In 1988, India incorporated a system of GMPs via rules framed by the government rather than Parliament. But even then, the government did not make GMPs the centrepiece of its regulatory strategy. In the U.S., the regulator’s focus is in ensuring that manufacturing units comply with GMPs. American law presumes that any drug that is manufactured in a facility that fails to comply with GMPs is ‘adulterated’. Given this focus on GMP compliance, U.S. law mandates the publication of reports of inspections conducted by its drug inspectors. Indian law, on the other hand, contains no such criminal penalties for pharmaceutical companies failing to comply with GMPs. At the most, licences may be cancelled, but since inspection reports are never published, citizens have no idea if drug inspectors are conducting GMP compliance-related inspections. There is ample evidence to suggest that such inspections are not carried out. The Bill does nothing to change this system. In fact, it does not mention the phrase GMP even once.
The federalism question
The one issue that has come up in every review of the drug regulatory system since 1947 has been the uneven enforcement of the Drugs and Cosmetics Act across India. This is because, unlike the U.S. which has a single federal agency tasked with enforcing drug regulation across the country, India has 37 agencies for the same job: one in each State and Union Territory along with the Central Drugs Standard Control Organisation (CDSCO), which is under the control of the Union Health Ministry. State drug controllers are expected to license drug manufacturing and also conduct enforcement actions such as sampling, testing and prosecution for substandard drugs. The CDSCO’s role is limited to regulating imports and to deciding whether new drugs have adequate clinical evidence before they can be sold. Over the years, even the CDSCO has started drawing samples for testing and prosecuting erring manufacturers. In addition, the Health Ministry is in charge of laying down rules and regulations and banning drugs which do not have supporting clinical evidence.
A problem with this setup is that States such as Himachal Pradesh, which account for a bulk of pharmaceutical manufacturing on account of a tax holiday, do a poor job in enforcing the Drugs and Cosmetics Act. This is not just because of poor state capacity; the fear of scaring away investments by the pharmaceutical industry likely plays a key role in the State’s decision to not enforce the law. Since India is a single market, drugs manufactured in Himachal Pradesh are sold across the country and even States with relatively more competent drug regulators, such as Tamil Nadu, Karnataka and Gujarat, can do little to stop the flood of these substandard drugs. It is only the drug controller in Himachal Pradesh who can cancel manufacturing licences of facilities located in that State. This is the reason that the Mashelkar Committee in 2003 had recommended centralising drug licensing with the central regulator. The present Bill is silent on the issue. And since the Ministry never released a white paper explaining its position, we don’t why this issue was never tackled.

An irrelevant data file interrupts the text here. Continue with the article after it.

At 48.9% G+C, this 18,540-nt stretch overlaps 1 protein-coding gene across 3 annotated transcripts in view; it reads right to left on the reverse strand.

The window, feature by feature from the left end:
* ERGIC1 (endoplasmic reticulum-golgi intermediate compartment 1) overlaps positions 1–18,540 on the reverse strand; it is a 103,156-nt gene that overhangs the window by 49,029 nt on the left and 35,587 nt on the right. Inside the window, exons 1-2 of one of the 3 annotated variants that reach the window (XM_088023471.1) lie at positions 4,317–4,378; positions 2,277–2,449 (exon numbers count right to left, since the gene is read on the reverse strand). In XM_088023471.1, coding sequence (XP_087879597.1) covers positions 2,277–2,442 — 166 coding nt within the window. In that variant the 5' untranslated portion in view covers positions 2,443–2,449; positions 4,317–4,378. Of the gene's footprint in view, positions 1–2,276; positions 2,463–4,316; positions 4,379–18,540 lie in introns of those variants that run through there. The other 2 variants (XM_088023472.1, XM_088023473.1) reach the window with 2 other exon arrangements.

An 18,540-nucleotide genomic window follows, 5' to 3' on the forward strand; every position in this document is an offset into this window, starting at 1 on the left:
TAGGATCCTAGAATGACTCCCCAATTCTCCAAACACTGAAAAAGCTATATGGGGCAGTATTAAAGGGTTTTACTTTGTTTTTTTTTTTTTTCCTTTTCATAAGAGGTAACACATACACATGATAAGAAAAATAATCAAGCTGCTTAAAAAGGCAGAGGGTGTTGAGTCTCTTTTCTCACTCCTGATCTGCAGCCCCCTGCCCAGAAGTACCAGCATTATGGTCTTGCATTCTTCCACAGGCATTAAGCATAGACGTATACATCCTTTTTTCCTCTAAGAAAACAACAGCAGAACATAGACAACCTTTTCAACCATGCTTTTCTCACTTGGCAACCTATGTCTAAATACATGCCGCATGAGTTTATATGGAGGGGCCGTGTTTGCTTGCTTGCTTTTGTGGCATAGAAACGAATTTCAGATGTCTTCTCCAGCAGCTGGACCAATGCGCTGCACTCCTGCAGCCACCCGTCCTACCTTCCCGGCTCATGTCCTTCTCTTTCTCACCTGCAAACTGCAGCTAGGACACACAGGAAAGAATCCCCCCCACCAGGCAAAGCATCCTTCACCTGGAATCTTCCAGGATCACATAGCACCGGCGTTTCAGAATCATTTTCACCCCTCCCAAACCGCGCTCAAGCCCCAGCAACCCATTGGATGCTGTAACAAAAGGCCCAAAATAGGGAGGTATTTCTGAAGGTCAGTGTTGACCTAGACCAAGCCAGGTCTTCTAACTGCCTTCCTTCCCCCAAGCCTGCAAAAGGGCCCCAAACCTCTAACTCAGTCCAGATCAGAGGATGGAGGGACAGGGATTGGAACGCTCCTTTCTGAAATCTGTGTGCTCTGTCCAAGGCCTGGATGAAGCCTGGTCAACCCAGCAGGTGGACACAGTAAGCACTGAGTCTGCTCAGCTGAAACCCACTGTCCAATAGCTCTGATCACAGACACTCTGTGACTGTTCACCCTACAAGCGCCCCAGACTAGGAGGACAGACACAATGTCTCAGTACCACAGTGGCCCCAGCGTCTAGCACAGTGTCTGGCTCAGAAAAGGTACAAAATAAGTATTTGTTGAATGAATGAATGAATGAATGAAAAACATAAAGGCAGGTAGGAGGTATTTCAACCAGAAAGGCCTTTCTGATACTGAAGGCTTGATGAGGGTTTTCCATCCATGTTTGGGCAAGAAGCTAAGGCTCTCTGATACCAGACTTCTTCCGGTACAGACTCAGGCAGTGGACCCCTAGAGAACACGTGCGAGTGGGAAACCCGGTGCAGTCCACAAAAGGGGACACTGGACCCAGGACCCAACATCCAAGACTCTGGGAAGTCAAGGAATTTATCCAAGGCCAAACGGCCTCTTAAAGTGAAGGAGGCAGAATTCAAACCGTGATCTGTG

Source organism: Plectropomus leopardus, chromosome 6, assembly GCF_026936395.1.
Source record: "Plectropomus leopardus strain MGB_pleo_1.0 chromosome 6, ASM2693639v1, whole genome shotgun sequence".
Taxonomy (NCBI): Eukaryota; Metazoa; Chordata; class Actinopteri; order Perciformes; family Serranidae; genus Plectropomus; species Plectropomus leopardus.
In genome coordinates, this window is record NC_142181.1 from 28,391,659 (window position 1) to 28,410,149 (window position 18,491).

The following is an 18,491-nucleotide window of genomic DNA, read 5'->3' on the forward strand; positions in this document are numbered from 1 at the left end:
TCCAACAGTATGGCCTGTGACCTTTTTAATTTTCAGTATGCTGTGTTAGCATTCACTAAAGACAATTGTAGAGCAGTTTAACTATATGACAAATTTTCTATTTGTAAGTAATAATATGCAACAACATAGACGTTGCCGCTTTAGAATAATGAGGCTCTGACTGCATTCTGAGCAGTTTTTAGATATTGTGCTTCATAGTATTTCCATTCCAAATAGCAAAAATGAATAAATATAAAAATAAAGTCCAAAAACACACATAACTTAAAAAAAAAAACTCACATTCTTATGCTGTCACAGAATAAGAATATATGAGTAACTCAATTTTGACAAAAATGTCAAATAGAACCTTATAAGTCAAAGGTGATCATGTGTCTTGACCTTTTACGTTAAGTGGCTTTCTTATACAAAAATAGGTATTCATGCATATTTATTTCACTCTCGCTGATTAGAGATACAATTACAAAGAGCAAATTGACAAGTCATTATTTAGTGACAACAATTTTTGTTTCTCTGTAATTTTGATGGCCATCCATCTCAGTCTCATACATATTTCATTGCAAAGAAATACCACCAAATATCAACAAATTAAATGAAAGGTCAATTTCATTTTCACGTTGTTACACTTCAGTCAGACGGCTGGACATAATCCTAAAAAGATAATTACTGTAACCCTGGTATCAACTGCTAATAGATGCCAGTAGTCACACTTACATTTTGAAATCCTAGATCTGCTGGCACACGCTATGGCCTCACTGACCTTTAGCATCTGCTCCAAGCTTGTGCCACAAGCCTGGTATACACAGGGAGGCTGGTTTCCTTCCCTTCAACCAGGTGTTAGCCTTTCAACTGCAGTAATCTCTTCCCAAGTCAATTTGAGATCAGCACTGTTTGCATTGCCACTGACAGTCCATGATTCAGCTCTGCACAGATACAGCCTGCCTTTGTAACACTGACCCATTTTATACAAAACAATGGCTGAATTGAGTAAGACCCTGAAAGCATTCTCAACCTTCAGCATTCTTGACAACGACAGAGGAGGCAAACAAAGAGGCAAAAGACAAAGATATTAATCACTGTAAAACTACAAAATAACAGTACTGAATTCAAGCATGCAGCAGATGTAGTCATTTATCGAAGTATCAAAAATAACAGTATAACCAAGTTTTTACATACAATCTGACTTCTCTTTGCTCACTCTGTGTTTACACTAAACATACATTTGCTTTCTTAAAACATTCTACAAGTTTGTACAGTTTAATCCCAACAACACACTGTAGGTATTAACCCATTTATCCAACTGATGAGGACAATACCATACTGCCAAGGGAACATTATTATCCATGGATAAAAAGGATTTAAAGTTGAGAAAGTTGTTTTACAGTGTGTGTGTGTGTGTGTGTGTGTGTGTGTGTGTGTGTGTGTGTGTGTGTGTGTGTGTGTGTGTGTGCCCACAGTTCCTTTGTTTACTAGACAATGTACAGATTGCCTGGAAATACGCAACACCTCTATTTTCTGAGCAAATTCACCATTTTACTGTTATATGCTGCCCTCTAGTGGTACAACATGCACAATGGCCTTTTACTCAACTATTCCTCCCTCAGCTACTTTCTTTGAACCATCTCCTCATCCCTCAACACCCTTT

Drug regulation by its very nature vests vast discretionary powers in unelected bureaucrats to take decisions such as approving a new drug or a new manufacturing facility, both of which can have huge implications for public health and profits of the pharmaceutical industry. These decisions are often based on scientific data, inspections, reports, etc. In such circumstances, the only safeguard to ensure bureaucratic accountability is transparency. As citizens, we should not be required to run after the regulator begging for information under the Right to Information Act, 2005. Rather, the law should be written in a way to guarantee proactive disclosure of all crucial documentation related to regulatory decisions. If a new drug is being approved, the regulator should be required to disclose all the data, including clinical trial data. Every time a drug is tested in a government laboratory, the test report should be published on a publicly accessible database. Each inspection for GMP compliance should conclude with an inspection report accessible to the general public. This is the only way to ensure accountability and build public confidence in the regulator. The new law is silent on this critical issue of transparency because it is structured largely on the basis of the original colonial-era legislation. The government must consider rewriting this law in a way that guarantees transparency by design.
Modern regulation delegates an incredible amount of power to unelected bureaucrats and technocrats. From a perspective of efficiency, such delegation is required, but from the perspective of accountability, it leads to a democratic deficit. This is why a modern regulatory system should be designed in a manner that guarantees citizens a right to participate in decision making. Making information available to citizens is only the first step in this process. The next step is to create legal pathways, such as public hearings or citizen’s petitions which will enable citizens to participate in the regulatory process and register their objections. For example, every drug approval process should be accompanied by a public hearing to allow doctors and ordinary citizens to question regulators and explain their rationale for approving the new drug. The proposed legislation does not make accommodation for public participation.
Since the present reform process is still in the early days, nobody will fault the Health Minister for junking this draft Bill and appointing a new committee of external experts to draft a Bill reflecting the democratic character of an India celebrating its 75th year of independence.